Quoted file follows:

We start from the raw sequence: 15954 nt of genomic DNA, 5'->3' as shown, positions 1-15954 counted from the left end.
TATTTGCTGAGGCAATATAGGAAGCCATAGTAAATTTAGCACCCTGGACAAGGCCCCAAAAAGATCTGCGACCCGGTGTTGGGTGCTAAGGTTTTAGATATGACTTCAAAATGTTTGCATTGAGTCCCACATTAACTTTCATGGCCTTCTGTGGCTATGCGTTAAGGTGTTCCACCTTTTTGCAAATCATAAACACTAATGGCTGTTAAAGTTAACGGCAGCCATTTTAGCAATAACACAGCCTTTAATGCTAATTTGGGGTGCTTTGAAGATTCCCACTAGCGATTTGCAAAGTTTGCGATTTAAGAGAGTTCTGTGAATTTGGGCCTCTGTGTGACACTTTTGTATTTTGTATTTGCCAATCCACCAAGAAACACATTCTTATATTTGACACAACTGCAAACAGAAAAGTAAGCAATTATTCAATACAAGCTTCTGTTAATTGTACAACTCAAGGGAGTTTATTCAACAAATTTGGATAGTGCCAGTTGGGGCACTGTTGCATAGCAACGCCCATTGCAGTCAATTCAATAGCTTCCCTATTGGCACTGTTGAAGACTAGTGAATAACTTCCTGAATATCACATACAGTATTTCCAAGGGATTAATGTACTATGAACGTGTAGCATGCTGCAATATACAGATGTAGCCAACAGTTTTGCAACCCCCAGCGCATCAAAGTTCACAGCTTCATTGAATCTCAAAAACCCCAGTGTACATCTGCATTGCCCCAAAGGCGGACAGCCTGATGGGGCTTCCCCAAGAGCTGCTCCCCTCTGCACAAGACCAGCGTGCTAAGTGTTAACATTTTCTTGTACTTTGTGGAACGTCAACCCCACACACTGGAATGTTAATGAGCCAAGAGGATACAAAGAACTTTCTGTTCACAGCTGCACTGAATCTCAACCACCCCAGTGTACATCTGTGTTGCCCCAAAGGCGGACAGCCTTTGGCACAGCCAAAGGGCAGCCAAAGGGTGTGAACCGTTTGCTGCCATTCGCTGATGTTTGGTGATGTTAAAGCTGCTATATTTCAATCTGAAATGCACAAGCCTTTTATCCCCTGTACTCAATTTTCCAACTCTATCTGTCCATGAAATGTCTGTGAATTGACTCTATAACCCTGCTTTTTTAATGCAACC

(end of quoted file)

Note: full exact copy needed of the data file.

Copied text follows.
We start from the raw sequence: 15954 nt of genomic DNA, 5'->3' as shown, positions 1-15954 counted from the left end.
TATTTGCTGAGGCAATATAGGAAGCCATAGTAAATTTAGCACCCTGGACAAGGCCCCAAAAAGATCTGCGACCCGGTGTTGGGTGCTAAGGTTTTAGATATGACTTCAAAATGTTTGCATTGAGTCCCACATTAACTTTCATGGCCTTCTGTGGCTATGCGTTAAGGTGTTCCACCTTTTTGCAAATCATAAACACTAATGGCTGTTAAAGTTAACGGCAGCCATTTTAGCAATAACACAGCCTTTAATGCTAATTTGGGGTGCTTTGAAGATTCCCACTAGCGATTTGCAAAGTTTGCGATTTAAGAGAGTTCTGTGAATTTGGGCCTCTGTGTGACACTTTTGTATTTTGTATTTGCCAATCCACCAAGAAACACATTCTTATATTTGACACAACTGCAAACAGAAAAGTAAGCAATTATTCAATACAAGCTTCTGTTAATTGTACAACTCAAGGGAGTTTATTCAACAAATTTGGATAGTGCCAGTTGGGGCACTGTTGCATAGCAACGCCCATTGCAGTCAATTCAATAGCTTCCCTATTGGCACTGTTGAAGACTAGTGAATAACTTCCTGAATATCACATACAGTATTTCCAAGGGATTAATGTACTATGAACGTGTAGCATGCTGCAATATACAGATGTAGCCAACAGTTTTGCAACCCCCAGCGCATCAAAGTTCACAGCTTCATTGAATCTCAAAAACCCCAGTGTACATCTGCATTGCCCCAAAGGCGGACAGCCTGATGGGGCTTCCCCAAGAGCTGCTCCCCTCTGCACAAGACCAGCGTGCTAAGTGTTAACATTTTCTTGTACTTTGTGGAACGTCAACCCCACACACTGGAATGTTAATGAGCCAAGAGGATACAAAGAACTTTCTGTTCACAGCTGCACTGAATCTCAACCACCCCAGTGTACATCTGTGTTGCCCCAAAGGCGGACAGCCTTTGGCACAGCCAAAGGGCAGCCAAAGGGTGTGAACCGTTTGCTGCCATTCGCTGATGTTTGGTGATGTTAAAGCTGCTATATTTCAATCTGAAATGCACAAGCCTTTTATCCCCTGTACTCAATTTTCCAACTCTATCTGTCCATGAAATGTCTGTGAATTGACTCTATAACCCTGCTTTTTTAATGCAACC